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Company News

Embraer prepares for 'very challenging' 2021 as new COVID waves hamper travel

FILE PHOTO: The logo of Brazilian aviation company Embraer is seen during the Latin American Business Aviation Conference & Exhibition fair (LABACE) at Congonhas Airport in Sao Paulo, Brazil August 14, 2018. REUTERS/Paulo Whitaker

(Reuters) - Brazil's Embraer SA EMBR3.SA is preparing for a "very challenging" 2021 as new coronavirus waves in the United States and Europe are appearing to delay a potential recovery in travel, Chief Executive Francisco Gomes Neto said on Tuesday.

The world’s No. 3 planemaker lost $121 million between June and September, the company said, as the pandemic’s first wave curbed travel, hitting demand for commercial jets and private planes.

Gomes Neto told analysts he did not expect sales in 2021 to be better than in 2020, with the company particularly weighed down by lagging commercial jet sales. So far this year, Embraer has already lost $728 million, and the company only expects growth to resume perhaps in 2022.

Shares fell 6% in Brazil on the news and the negative outlook, even as markets overall were up.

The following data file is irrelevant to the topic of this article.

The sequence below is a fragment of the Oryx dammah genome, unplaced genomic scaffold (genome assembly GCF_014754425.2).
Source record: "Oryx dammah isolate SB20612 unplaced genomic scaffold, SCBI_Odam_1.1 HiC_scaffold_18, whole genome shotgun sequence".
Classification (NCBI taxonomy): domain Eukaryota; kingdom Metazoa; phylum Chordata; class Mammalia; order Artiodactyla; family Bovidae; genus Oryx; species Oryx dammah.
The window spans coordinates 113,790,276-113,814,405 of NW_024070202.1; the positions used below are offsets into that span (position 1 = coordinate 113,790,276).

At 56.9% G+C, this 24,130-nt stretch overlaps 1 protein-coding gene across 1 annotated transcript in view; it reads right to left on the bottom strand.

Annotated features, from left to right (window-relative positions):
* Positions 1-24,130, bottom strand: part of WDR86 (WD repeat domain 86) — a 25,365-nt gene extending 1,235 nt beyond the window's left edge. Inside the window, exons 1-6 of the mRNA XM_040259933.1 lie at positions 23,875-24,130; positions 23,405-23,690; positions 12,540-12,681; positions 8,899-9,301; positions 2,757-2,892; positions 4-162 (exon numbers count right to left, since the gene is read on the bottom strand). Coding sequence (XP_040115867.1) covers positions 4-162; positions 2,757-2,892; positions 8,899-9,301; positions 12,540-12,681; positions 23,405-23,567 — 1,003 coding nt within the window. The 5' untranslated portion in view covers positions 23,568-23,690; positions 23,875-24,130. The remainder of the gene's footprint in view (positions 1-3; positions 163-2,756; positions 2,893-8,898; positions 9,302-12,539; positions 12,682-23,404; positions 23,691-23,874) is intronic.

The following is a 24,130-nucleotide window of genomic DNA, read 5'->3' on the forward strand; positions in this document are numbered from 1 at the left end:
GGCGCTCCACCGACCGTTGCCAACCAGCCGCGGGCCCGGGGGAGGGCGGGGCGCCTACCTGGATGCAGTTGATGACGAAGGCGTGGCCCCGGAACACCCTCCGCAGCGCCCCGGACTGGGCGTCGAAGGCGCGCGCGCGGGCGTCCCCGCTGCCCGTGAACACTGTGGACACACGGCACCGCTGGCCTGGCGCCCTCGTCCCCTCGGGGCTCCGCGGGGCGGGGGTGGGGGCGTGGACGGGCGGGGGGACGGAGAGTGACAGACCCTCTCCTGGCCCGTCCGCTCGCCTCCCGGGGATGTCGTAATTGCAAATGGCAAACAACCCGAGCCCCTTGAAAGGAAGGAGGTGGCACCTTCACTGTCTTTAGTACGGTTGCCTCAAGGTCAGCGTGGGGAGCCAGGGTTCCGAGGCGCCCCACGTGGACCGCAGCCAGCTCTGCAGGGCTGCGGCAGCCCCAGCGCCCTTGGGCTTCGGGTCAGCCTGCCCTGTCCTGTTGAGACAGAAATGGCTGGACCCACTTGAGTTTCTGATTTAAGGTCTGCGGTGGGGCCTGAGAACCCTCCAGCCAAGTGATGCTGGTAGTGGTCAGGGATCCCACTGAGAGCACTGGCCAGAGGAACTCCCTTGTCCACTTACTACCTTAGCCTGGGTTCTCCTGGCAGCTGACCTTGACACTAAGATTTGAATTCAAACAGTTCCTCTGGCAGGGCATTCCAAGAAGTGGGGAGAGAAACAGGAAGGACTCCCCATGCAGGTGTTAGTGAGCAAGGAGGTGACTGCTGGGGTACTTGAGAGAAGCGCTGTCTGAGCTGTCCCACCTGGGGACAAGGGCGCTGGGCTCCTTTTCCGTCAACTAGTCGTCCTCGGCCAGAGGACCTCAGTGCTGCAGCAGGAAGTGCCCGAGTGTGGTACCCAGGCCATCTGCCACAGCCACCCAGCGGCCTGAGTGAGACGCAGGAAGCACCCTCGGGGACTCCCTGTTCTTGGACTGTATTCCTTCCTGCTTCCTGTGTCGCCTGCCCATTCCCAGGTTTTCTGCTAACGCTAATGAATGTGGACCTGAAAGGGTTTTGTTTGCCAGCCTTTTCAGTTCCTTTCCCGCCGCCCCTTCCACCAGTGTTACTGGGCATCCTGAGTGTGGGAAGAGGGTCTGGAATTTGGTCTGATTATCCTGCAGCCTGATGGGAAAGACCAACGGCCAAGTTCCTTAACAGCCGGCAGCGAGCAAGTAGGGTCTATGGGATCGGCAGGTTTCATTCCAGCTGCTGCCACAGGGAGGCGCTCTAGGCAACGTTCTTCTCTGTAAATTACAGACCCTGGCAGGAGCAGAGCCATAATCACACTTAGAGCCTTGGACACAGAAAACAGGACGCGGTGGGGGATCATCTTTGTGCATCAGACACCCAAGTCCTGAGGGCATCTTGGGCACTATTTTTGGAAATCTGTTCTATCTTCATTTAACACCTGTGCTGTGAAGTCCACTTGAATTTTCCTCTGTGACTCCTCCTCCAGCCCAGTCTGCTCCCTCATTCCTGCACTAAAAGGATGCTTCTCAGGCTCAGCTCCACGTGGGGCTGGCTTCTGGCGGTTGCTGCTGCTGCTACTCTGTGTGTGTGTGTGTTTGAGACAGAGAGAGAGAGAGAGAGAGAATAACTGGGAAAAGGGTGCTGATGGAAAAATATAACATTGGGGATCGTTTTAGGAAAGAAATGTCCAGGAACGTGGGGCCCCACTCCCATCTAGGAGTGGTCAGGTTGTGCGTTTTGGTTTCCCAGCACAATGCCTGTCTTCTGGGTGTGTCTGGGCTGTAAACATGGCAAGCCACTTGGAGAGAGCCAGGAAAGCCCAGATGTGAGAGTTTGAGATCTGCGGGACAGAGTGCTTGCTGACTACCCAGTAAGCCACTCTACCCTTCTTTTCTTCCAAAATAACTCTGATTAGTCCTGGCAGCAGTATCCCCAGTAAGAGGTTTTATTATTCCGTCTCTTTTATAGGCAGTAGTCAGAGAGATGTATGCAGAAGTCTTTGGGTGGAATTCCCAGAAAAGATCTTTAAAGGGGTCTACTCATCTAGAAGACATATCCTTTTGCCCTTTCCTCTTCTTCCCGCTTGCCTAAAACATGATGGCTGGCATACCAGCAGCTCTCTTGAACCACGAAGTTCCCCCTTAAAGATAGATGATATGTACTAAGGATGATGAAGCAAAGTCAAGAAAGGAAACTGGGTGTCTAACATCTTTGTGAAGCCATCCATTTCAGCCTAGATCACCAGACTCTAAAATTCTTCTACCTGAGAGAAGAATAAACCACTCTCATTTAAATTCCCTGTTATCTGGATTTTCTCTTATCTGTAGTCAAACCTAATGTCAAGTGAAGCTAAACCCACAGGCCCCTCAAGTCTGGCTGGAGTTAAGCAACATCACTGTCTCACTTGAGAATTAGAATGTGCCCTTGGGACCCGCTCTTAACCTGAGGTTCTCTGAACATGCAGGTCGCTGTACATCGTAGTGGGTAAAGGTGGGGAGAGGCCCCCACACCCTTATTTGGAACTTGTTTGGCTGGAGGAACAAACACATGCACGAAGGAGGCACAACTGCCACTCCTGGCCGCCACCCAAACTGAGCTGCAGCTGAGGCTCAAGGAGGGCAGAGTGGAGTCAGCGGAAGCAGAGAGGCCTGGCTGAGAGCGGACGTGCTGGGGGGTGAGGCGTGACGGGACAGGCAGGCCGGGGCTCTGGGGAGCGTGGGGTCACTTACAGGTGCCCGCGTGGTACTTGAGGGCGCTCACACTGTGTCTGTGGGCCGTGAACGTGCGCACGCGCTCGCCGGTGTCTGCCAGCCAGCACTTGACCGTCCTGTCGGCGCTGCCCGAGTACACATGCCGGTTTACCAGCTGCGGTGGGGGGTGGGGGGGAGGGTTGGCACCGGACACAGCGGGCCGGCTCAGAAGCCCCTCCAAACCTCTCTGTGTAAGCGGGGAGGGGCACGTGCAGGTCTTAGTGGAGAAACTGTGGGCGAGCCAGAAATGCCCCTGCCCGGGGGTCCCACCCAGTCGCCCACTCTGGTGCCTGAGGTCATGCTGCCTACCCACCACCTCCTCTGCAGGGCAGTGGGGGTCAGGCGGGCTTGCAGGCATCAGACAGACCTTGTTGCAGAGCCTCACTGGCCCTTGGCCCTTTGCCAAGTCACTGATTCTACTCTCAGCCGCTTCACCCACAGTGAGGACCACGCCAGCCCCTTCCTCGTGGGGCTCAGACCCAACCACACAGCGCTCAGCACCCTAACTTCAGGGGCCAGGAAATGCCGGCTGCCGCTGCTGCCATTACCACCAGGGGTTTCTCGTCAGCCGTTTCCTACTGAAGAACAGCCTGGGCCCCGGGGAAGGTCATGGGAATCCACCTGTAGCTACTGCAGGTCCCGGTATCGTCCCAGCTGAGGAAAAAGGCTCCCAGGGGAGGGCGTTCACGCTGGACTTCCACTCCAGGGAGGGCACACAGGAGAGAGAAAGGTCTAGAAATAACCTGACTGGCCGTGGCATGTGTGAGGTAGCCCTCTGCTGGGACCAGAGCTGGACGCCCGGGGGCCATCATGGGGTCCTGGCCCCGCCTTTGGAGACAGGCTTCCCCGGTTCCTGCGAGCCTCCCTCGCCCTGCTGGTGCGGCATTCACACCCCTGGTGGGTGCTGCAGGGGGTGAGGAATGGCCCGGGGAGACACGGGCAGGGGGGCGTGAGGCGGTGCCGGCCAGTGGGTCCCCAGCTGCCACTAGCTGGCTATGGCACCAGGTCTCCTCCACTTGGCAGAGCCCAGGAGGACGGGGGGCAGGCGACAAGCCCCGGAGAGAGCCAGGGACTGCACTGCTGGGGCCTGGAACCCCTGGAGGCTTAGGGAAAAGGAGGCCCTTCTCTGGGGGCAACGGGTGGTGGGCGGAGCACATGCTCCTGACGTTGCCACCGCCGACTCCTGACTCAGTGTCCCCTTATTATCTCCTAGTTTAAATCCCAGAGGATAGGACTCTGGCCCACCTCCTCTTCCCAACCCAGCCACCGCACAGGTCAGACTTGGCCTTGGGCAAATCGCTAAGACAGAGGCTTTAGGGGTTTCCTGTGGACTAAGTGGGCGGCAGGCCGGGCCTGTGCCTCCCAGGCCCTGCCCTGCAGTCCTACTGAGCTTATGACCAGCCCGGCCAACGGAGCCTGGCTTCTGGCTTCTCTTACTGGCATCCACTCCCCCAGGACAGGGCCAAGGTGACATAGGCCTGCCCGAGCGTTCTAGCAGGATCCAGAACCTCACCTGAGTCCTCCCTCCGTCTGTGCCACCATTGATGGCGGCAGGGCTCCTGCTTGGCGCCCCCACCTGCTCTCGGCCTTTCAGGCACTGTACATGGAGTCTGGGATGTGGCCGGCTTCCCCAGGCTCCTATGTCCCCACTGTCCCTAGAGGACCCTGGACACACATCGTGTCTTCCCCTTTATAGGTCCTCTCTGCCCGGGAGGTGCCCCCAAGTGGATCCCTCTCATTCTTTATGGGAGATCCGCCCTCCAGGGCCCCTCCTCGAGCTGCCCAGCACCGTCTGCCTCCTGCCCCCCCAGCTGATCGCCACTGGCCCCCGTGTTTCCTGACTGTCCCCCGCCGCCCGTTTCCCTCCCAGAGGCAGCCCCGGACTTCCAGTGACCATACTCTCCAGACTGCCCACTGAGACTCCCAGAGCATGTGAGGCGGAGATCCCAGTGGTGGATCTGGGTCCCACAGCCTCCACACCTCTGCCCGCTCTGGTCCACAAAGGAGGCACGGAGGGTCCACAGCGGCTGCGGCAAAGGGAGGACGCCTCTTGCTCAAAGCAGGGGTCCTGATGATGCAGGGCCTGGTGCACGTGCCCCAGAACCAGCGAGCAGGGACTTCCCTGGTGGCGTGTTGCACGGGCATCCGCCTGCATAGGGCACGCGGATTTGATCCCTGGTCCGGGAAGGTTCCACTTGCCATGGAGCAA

But Embraer said on Tuesday it had already delivered more planes in October than in all of the third quarter, a promising sign that could darken down the line if the resurging pandemic is not tamed.

Commercial jet revenue was the hardest hit, falling to $177 million in the quarter from $408 million a year ago as the pandemic ravaged commercial travel.

But the executive jets division, which some analysts believed would be a bright spot as the ultra rich would spend heavily to travel in isolation, also fell significantly. Executive jets revenue fell to $212 million from $363 million a year ago.

Its defense division, however, managed to grow its revenue on higher deliveries of military planes. Still, Embraer’s defense division remains a smaller business segment than the one making civilian planes.

The company said it burned through $567 million in cash during the quarter, which was offset by $750 million in new debt raised in the same period.

Reporting by Marcelo Rochabrun; Editing by Louise Heavens and David Evans

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